3. Brush exposed side of steak with 1 tbsp garlic oil and season with 1/2 tsp salt and 3/4 tsp pepper. Spread raisin mixture evenly over steak, pressing to adhere, leaving 1-inch border along top edge. starting from bottom edge and rolling away from you, roll steak into tight log, finally resting seam side down. Tie kitchen twin around braciole at 1-inch intervals.
4. Heat 1 tablespoon garlic oil in 12-inch nonstick skillet over medium-high heat until just smoking. Add braciole, seam side down, and cook until lightly browned all over, about 5 minutes. Transfer to 13 by 9-inch baking dish.
5. Reduce heat to medium and add onion, remaining garlic oil, remaining 1/2 teaspoon oregano, and remaining 1/4 teaspoon pepper flakes to now-empty skillet. Cook until onion just begins to soften, about 3 minutes. Stir in tomato paste and remaining half of garlic and cook until fragrant and tomato paste is lightly browned, about 1 minute. Stir in tomatoes, bring to simmer, and pour sauce over braciole. Cover dish tightly with aluminum foil and bake until fork slips easily in and out of braciole, 1 1/2 to 1 3/4 hours. Transfer baking dish to wire rack, spoon sauce over braciole, re-cover, and let rest in sauce for 30 minutes.
6. Transfer braciole to carving board, seam side down; cut and discard twine; and cut into 3/4-inch thick slices. Stir remaining 1/4 cup basil into sauce and season with salt and pepper to taste. Ladle 2 cups sauce onto serving platter. Transfer braciole slices to platter. Serve, passing remaining sauce and extra Parmesan separately.

Serves 4-6

Other 12 Months of Cooking Challenge recipes:
• February 1, 2013: “Impossible” Ham and Cheese Pie
• March 20, 2013: Easy Asparagus Tart
• April 17, 2013: Chicken and Rice Soup

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Hike of a lifetime

These two weeks weren’t supposed to be spent at home. Before thumb-sucking alien baby made its presence be known, Big Ring and I were a planning a vacation touring the Amalfi Coast and other such European destinations. It’s been three years since we were last in Italy, an adventure we both fell in love with, and wanted to experience again. While we weren’t planning on visiting the same destinations this go around, we were planning on falling in Italy love all over again.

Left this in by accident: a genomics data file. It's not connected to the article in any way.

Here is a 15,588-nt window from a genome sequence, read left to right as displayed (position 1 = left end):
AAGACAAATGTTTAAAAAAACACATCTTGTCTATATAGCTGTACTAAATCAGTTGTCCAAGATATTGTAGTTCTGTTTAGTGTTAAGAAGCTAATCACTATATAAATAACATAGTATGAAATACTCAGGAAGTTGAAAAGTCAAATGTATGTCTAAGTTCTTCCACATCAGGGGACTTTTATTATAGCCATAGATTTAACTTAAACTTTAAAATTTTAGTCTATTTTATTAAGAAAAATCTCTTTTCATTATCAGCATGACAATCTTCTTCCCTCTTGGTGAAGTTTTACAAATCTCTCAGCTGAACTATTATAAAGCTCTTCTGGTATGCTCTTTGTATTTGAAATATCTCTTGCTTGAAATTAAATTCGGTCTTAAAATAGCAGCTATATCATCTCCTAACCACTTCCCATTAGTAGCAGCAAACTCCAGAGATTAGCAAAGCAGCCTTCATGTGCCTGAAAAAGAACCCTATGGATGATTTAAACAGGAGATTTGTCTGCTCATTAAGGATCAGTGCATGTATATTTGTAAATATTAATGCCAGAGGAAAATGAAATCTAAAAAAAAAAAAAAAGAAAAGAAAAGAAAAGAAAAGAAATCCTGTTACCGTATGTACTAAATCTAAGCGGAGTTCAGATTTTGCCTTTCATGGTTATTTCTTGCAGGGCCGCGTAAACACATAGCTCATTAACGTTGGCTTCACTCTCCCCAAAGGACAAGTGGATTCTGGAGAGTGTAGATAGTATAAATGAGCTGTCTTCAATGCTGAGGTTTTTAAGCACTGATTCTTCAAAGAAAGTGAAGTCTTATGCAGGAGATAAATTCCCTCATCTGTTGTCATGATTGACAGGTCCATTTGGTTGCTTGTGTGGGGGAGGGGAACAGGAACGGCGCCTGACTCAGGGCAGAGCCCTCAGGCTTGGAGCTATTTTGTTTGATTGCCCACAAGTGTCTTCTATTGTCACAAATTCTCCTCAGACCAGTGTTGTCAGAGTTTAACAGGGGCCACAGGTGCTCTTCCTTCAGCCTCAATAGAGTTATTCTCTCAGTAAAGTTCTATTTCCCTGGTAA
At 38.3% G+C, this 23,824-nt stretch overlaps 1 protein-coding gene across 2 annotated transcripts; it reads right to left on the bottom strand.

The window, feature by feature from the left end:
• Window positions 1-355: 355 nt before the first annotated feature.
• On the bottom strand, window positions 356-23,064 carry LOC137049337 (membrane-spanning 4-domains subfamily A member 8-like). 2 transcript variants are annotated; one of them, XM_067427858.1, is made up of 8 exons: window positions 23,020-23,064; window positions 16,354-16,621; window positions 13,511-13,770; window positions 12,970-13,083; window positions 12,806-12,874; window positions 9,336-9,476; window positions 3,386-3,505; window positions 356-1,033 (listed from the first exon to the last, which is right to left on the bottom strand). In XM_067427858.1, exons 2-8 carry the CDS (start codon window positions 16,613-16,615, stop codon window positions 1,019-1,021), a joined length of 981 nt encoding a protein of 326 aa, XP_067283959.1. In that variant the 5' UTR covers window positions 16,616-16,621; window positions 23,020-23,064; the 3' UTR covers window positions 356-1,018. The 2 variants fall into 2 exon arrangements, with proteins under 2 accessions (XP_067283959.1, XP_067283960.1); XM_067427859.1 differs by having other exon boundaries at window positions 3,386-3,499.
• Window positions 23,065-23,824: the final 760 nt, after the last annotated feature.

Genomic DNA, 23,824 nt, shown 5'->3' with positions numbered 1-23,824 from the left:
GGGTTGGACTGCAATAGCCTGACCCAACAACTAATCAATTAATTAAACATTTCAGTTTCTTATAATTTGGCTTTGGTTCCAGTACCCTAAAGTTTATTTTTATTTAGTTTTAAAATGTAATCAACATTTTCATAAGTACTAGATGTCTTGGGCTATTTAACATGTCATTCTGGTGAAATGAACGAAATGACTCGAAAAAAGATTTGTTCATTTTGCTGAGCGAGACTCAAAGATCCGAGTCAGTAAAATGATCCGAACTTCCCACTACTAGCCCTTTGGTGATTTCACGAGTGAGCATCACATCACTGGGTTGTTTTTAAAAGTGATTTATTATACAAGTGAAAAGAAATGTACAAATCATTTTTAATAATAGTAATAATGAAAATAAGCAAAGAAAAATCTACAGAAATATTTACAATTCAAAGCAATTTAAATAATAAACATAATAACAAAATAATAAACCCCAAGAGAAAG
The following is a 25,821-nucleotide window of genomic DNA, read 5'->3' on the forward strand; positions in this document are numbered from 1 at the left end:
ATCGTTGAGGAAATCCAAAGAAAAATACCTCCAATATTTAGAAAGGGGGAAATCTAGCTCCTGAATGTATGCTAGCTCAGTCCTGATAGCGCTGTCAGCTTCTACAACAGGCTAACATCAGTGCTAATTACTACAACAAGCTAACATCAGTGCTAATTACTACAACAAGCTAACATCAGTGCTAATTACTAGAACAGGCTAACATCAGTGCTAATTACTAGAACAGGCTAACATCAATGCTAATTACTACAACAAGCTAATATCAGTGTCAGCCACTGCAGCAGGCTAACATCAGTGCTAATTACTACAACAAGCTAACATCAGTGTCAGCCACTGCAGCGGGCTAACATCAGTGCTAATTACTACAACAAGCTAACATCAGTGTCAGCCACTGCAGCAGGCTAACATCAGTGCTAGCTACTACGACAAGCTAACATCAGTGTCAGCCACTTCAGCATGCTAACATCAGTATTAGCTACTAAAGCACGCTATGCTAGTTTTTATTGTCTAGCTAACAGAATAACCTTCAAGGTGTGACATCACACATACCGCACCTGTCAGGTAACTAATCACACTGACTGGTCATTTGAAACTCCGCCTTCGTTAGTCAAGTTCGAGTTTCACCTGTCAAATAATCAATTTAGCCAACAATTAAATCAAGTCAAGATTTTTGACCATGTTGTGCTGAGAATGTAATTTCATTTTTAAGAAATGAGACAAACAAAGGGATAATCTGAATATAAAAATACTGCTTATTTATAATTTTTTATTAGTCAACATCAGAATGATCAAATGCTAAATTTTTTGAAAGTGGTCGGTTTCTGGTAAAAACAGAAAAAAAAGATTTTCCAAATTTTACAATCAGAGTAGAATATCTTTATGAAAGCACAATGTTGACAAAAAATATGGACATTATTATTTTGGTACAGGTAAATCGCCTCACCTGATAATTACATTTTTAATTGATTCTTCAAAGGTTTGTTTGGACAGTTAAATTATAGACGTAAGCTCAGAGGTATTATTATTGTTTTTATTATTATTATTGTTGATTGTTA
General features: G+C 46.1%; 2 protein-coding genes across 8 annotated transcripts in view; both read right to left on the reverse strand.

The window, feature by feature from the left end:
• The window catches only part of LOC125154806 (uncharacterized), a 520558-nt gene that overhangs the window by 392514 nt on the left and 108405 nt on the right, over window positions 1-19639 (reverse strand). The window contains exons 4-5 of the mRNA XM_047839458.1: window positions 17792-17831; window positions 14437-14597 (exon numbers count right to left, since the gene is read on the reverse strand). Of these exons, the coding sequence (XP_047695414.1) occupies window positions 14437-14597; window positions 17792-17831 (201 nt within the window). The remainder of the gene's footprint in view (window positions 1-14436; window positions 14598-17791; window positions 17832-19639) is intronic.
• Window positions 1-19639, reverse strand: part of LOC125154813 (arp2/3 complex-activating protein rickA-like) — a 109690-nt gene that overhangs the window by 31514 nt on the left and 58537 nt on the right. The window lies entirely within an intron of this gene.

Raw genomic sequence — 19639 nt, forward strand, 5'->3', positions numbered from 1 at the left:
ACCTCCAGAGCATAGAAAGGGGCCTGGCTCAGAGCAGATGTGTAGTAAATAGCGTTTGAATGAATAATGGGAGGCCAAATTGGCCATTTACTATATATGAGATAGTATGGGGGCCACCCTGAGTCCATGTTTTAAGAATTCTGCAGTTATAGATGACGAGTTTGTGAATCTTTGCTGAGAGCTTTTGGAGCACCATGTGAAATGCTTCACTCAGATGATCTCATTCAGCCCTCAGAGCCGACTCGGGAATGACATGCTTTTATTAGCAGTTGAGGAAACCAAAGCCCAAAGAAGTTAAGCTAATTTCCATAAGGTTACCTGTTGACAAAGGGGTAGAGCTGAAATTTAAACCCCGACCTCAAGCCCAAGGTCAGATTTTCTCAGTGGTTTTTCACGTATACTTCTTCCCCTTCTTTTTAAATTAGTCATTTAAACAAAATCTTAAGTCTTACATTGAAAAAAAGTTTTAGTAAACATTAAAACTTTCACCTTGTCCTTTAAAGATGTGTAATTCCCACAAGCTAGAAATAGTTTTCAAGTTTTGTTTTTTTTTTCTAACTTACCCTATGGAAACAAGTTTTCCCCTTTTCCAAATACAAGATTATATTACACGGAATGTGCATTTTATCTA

Gelato, how could I not love Italy?

But alas, the responsible one in this marriage (take note, that is not me) decided it best if we hold off on the trip for a bit, and instead paint our loft and put our savings towards baby accoutrements. Damn his responsible nature 😉


Painting chaos… thank goodness I spent the weekend at my parents!

Still, Italy has not been far from the brain … especially with all the hiking I’ve been doing lately. And so, today’s post is a journal entry I wrote (and later published to Facebook, long before I was in the blog world) on Day 9 of our Italian tour.

Day 9: Cinque Terre:

Oh-my-god! My legs are shaking like a 7.0 on the Richter scale, my heart is beating like a jackhammer beats cement, and my skin is soaked with the taste of a salt lick as my body teeters on the narrow cliff-side trail.

I look down, all I can see is open air with nothing but a blue dot representing the Mediterranean hundreds of miles below. I hear the waves raging war on the rocks, I imagine my own body crashing against those same rocks like a limp, little rag doll; my bottom lip quivers. There’s no barrier, no guardrail, no nothing to prevent me from losing step and crashing down to my death.

The self motivator in my head tries to reassure me: “You can do this,” she says. But I’m dubious. Everything inside me tells me to stop, turn back, don’t do it. I say her words aloud: “You can do this,” a little too weak. I repeat: “You can do this,” this time my fists clenched in determination.

Fear will not stop me. A force far more powerful pushes me forward: Beauty. The beauty of Cinque Terre.

Already I’ve seen every hue imaginable blooming around me: hot pink, orange, yellow, magenta, blood red. I’ve seen butterflies, powder-blue, pink, orange and yellow butterflies, dancing before me, and honeybees, twice the size of North American bees, buzzing full of nectar. I’ve seen lemon trees with lemons the size of baseballs, olive trees and vineyards interspersed in amongst the cliffs, lizards scampering across the trail, brooks babbling, and red-orange poppies growing like wildflowers – it’s the first time I’ve ever seen a real live poppy.

Something inside me tells me there’s so much more to see.

Cinque Terre is an area made up of five villages along the coastline of the Italian Riviera: Riomaggiore, Manarola, Corniglia, Vernazza and Monterosso al Mare. Although this area has been built up for centuries, it seems to have turned its back on modern-day developments. Cars can’t access the villages from the outside – only footpaths, trains and boats connect them. It’s not a world I could regularly live in, but my god, for a day it was so primitively amazing.